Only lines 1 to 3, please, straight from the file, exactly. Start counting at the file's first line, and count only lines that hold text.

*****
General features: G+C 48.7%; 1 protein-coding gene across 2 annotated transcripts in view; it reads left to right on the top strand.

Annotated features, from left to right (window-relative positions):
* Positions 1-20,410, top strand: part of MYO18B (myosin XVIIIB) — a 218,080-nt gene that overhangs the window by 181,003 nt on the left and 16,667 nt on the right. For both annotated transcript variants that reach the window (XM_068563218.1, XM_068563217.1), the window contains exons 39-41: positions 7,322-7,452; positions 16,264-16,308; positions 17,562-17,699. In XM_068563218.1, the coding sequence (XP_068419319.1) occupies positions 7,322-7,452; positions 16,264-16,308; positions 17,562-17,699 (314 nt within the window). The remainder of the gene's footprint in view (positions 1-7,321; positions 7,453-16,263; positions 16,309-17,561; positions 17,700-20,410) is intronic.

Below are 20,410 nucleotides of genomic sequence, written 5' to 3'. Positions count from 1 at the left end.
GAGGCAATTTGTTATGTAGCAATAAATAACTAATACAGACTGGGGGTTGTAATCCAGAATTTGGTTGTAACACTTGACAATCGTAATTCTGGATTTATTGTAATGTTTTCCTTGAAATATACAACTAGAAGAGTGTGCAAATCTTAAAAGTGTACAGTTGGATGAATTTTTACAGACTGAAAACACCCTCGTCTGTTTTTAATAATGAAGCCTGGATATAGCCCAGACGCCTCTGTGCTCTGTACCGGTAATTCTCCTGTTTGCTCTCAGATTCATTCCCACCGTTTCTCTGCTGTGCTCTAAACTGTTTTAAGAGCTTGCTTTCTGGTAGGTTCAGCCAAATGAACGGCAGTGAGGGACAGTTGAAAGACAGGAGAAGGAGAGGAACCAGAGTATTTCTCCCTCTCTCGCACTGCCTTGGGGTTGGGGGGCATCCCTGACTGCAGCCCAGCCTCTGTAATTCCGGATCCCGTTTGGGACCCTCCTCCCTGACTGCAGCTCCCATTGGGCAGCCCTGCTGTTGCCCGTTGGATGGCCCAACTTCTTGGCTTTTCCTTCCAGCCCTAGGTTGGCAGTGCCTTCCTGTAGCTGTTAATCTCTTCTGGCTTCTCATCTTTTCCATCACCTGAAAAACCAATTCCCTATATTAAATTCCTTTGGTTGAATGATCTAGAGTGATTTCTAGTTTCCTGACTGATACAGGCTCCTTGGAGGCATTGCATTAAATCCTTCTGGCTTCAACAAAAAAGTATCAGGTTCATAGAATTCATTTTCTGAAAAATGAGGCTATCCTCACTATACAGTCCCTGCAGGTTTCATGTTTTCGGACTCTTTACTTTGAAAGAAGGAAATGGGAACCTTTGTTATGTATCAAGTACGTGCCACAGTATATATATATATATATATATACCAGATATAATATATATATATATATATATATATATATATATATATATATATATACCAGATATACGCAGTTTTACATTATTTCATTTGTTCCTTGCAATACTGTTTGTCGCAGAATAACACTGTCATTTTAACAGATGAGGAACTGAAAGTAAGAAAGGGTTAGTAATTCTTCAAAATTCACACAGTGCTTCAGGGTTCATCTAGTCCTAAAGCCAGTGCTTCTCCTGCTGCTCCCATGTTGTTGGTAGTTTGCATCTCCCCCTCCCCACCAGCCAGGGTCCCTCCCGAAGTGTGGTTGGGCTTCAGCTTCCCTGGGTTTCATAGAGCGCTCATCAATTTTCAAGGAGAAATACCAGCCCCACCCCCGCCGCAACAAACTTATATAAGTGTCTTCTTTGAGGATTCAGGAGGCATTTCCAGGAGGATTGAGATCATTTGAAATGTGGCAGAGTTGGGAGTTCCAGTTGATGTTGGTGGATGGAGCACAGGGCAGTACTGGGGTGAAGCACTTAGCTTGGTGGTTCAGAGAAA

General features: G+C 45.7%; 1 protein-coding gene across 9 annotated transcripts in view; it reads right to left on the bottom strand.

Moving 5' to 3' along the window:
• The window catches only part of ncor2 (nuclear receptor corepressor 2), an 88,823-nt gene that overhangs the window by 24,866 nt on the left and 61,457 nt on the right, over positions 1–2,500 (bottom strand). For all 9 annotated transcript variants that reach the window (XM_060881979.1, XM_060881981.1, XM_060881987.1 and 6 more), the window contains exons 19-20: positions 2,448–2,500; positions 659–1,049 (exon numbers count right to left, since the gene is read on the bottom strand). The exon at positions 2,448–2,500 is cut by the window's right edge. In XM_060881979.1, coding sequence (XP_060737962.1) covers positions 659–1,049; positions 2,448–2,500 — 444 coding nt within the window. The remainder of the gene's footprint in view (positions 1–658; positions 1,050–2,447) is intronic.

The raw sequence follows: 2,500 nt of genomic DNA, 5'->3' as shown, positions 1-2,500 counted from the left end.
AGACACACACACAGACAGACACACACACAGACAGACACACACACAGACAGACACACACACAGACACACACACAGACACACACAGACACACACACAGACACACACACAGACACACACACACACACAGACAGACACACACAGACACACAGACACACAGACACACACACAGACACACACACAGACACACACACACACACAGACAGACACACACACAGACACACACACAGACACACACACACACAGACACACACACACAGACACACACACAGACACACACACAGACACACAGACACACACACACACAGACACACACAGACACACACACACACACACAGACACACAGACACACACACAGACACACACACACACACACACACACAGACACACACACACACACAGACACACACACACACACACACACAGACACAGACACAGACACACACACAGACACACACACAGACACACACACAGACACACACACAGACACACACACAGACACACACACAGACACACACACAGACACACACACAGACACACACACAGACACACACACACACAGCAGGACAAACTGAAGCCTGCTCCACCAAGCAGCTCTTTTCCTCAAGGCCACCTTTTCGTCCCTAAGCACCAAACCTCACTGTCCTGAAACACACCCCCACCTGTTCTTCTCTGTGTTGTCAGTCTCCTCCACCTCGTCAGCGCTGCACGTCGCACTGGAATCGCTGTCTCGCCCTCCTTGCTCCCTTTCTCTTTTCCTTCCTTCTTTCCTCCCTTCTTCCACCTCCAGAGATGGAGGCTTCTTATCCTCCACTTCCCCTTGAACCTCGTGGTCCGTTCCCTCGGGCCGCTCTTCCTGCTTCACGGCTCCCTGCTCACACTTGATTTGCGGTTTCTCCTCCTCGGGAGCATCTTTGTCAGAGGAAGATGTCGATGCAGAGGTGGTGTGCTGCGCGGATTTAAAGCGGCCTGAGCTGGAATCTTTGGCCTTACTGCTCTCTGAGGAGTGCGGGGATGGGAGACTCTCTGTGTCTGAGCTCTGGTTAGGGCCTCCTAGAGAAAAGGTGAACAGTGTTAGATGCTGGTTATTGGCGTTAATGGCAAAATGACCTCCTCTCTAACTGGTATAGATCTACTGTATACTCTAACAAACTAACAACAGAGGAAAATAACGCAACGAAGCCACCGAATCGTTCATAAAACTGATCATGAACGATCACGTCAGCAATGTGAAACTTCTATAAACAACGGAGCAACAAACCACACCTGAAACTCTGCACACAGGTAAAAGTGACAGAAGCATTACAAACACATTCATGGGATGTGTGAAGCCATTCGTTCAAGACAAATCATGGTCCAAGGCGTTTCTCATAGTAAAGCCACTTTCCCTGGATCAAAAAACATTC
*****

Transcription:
General features: G+C 48.7%; 1 protein-coding gene across 2 annotated transcripts in view; it reads left to right on the top strand.

Annotated features, from left to right (window-relative positions):
* Positions 1-20,410, top strand: part of MYO18B (myosin XVIIIB) — a 218,080-nt gene that overhangs the window by 181,003 nt on the left and 16,667 nt on the right. For both annotated transcript variants that reach the window (XM_068563218.1, XM_068563217.1), the window contains exons 39-41: positions 7,322-7,452; positions 16,264-16,308; positions 17,562-17,699. In XM_068563218.1, the coding sequence (XP_068419319.1) occupies positions 7,322-7,452; positions 16,264-16,308; positions 17,562-17,699 (314 nt within the window). The remainder of the gene's footprint in view (positions 1-7,321; positions 7,453-16,263; positions 16,309-17,561; positions 17,700-20,410) is intronic.